By Marek Kuś
By Vasilis Dakos
Towards process-based comparative models for bridging micro and macroevolutionary speciation research
By Hélène Morlon
By Sylvie Méléard
Appears in collection : Secret missives: a journey in natural communication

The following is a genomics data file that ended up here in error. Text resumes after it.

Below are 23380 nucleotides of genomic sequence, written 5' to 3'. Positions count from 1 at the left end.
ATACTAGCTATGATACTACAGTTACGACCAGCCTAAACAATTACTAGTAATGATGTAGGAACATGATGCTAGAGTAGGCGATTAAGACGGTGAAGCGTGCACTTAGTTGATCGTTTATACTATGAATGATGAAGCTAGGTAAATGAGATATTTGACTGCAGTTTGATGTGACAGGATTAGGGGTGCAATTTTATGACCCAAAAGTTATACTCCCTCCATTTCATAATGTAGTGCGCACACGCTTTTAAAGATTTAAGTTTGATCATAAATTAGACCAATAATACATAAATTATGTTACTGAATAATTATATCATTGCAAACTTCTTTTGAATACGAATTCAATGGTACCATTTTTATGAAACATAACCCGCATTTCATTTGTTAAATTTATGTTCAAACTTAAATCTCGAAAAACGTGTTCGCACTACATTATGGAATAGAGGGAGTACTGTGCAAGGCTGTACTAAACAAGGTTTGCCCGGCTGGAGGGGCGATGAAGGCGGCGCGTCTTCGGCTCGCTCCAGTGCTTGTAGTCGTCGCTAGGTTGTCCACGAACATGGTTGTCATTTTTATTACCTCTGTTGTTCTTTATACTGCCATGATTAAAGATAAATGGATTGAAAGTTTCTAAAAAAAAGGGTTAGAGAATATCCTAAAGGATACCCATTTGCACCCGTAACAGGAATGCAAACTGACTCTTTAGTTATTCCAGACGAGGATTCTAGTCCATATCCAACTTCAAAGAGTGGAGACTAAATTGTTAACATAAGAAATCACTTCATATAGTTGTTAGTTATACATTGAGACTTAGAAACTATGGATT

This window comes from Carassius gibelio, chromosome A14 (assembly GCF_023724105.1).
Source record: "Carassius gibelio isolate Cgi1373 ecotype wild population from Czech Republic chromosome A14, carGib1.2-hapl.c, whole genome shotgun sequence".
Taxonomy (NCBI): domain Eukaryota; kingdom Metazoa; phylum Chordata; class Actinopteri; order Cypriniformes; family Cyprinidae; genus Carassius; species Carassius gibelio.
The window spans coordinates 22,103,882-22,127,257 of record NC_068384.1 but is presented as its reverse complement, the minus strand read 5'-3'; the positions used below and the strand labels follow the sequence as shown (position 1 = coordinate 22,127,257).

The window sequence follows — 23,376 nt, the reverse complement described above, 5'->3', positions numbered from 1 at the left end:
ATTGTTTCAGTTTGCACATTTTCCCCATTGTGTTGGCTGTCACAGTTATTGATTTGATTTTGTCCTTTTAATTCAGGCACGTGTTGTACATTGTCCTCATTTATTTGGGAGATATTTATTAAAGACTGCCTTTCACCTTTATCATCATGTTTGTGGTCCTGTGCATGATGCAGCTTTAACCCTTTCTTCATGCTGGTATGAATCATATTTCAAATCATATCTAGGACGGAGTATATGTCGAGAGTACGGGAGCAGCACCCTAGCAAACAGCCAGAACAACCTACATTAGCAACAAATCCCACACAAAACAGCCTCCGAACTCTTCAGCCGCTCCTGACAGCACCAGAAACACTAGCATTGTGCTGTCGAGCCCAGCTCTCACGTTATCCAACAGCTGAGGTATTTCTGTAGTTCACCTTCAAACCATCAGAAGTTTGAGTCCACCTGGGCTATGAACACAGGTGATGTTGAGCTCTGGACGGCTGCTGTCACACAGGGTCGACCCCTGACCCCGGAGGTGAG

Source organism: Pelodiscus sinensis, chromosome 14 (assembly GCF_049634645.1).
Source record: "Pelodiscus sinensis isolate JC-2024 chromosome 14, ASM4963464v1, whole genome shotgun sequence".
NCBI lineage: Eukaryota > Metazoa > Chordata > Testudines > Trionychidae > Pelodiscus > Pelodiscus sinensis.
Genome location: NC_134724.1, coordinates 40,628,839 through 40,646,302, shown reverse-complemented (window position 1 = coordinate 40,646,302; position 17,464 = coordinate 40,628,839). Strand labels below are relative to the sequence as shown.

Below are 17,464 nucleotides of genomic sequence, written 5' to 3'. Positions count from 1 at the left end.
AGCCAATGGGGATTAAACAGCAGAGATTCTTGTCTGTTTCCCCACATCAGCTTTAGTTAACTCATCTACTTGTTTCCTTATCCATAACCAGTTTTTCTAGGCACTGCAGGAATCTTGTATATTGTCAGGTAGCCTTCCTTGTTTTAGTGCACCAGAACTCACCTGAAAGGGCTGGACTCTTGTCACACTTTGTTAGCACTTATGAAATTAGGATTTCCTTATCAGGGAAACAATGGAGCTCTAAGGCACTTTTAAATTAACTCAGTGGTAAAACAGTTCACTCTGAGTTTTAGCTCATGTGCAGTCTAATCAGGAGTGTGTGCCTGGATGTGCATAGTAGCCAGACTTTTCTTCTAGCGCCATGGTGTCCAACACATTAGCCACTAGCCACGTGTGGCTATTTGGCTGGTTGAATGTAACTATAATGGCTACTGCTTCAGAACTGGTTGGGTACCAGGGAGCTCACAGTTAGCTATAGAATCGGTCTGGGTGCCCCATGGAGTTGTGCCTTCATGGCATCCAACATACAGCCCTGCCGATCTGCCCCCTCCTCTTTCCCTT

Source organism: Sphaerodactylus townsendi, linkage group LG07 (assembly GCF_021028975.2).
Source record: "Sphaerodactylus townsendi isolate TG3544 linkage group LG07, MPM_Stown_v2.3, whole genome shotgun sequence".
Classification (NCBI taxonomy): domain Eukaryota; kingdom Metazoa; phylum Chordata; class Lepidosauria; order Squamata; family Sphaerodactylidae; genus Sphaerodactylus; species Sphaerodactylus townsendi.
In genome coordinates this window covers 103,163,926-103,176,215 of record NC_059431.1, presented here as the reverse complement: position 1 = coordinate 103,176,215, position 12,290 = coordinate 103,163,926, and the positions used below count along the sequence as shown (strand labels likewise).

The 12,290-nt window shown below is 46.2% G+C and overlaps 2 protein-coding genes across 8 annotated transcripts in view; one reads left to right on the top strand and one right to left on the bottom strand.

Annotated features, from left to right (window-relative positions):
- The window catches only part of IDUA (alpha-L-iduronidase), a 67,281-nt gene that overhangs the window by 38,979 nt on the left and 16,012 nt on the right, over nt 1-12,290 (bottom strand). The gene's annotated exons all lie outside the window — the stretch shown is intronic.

In this talk, I discuss the role of information in biology from an evolutionary perspective. I will define information as a biological concept and argue that Darwinian evolution is fundamentally an information-centric process. Building on that idea, I will discuss how key transitions in evolutionary history, including the repeated emergence of higher levels of biological organization, were accompanied by changes in the way organisms store and process information. I will further discuss the ways in which different informational systems operating within individual organisms (e.g., genomic, sensory, cognitive, and socio-cultural) interact to adapt organismal phenotypes to their environments on relevant time frames. I will also briefly explore how concepts from Shannon's information theory relate to the broader study of information in biology. Finally, I will discuss the profound implications of the emergence of cumulative culture as an open-ended evolutionary process in humans, including for epistemology (I.e., regarding the scope and content of knowledge that can be constructed by humans) and for the scientific process itself.